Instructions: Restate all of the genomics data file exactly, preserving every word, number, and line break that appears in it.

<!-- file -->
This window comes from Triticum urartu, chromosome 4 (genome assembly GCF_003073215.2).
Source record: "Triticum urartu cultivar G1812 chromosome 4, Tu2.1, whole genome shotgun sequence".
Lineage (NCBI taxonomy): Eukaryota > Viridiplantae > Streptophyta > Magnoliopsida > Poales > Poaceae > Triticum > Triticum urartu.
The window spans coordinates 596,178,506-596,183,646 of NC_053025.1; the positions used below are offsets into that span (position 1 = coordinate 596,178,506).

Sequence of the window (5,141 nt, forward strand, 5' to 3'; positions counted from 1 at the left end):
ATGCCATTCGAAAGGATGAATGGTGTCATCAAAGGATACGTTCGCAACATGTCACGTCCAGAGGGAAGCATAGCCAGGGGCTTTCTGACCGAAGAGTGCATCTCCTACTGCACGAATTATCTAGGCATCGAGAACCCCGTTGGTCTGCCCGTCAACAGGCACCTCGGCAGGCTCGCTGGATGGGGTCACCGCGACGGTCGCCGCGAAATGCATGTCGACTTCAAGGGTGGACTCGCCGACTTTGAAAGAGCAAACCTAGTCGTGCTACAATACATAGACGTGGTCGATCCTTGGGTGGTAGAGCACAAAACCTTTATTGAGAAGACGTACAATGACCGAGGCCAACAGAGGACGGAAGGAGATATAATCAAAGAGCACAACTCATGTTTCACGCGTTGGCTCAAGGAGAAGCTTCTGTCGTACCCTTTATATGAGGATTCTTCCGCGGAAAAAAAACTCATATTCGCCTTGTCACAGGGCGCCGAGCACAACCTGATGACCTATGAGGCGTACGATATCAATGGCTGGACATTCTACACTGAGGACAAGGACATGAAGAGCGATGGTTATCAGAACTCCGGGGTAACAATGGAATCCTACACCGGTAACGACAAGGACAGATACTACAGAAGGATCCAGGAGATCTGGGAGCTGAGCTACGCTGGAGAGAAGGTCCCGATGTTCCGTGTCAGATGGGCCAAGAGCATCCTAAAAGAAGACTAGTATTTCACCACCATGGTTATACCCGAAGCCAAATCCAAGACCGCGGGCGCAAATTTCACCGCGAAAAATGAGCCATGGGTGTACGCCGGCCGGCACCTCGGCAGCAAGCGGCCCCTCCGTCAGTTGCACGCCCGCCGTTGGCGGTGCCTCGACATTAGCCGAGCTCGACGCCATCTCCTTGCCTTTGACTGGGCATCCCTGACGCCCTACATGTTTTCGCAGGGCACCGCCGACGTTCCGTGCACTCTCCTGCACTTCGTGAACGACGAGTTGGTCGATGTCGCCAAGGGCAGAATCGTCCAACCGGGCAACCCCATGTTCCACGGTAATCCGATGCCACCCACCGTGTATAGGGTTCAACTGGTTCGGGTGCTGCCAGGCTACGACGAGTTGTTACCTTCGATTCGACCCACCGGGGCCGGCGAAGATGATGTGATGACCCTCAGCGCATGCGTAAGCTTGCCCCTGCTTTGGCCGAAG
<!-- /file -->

This window comes from Triticum urartu, chromosome 4 (genome assembly GCF_003073215.2).
Source record: "Triticum urartu cultivar G1812 chromosome 4, Tu2.1, whole genome shotgun sequence".
Lineage (NCBI taxonomy): Eukaryota > Viridiplantae > Streptophyta > Magnoliopsida > Poales > Poaceae > Triticum > Triticum urartu.
The window spans coordinates 596,178,506-596,183,646 of NC_053025.1; the positions used below are offsets into that span (position 1 = coordinate 596,178,506).

Sequence of the window (5,141 nt, forward strand, 5' to 3'; positions counted from 1 at the left end):
ATGCCATTCGAAAGGATGAATGGTGTCATCAAAGGATACGTTCGCAACATGTCACGTCCAGAGGGAAGCATAGCCAGGGGCTTTCTGACCGAAGAGTGCATCTCCTACTGCACGAATTATCTAGGCATCGAGAACCCCGTTGGTCTGCCCGTCAACAGGCACCTCGGCAGGCTCGCTGGATGGGGTCACCGCGACGGTCGCCGCGAAATGCATGTCGACTTCAAGGGTGGACTCGCCGACTTTGAAAGAGCAAACCTAGTCGTGCTACAATACATAGACGTGGTCGATCCTTGGGTGGTAGAGCACAAAACCTTTATTGAGAAGACGTACAATGACCGAGGCCAACAGAGGACGGAAGGAGATATAATCAAAGAGCACAACTCATGTTTCACGCGTTGGCTCAAGGAGAAGCTTCTGTCGTACCCTTTATATGAGGATTCTTCCGCGGAAAAAAAACTCATATTCGCCTTGTCACAGGGCGCCGAGCACAACCTGATGACCTATGAGGCGTACGATATCAATGGCTGGACATTCTACACTGAGGACAAGGACATGAAGAGCGATGGTTATCAGAACTCCGGGGTAACAATGGAATCCTACACCGGTAACGACAAGGACAGATACTACAGAAGGATCCAGGAGATCTGGGAGCTGAGCTACGCTGGAGAGAAGGTCCCGATGTTCCGTGTCAGATGGGCCAAGAGCATCCTAAAAGAAGACTAGTATTTCACCACCATGGTTATACCCGAAGCCAAATCCAAGACCGCGGGCGCAAATTTCACCGCGAAAAATGAGCCATGGGTGTACGCCGGCCGGCACCTCGGCAGCAAGCGGCCCCTCCGTCAGTTGCACGCCCGCCGTTGGCGGTGCCTCGACATTAGCCGAGCTCGACGCCATCTCCTTGCCTTTGACTGGGCATCCCTGACGCCCTACATGTTTTCGCAGGGCACCGCCGACGTTCCGTGCACTCTCCTGCACTTCGTGAACGACGAGTTGGTCGATGTCGCCAAGGGCAGAATCGTCCAACCGGGCAACCCCATGTTCCACGGTAATCCGATGCCACCCACCGTGTATAGGGTTCAACTGGTTCGGGTGCTGCCAGGCTACGACGAGTTGTTACCTTCGATTCGACCCACCGGGGCCGGCGAAGATGATGTGATGACCCTCAGCGCATGCGTAAGCTTGCCCCTGCTTTGGCCGAAG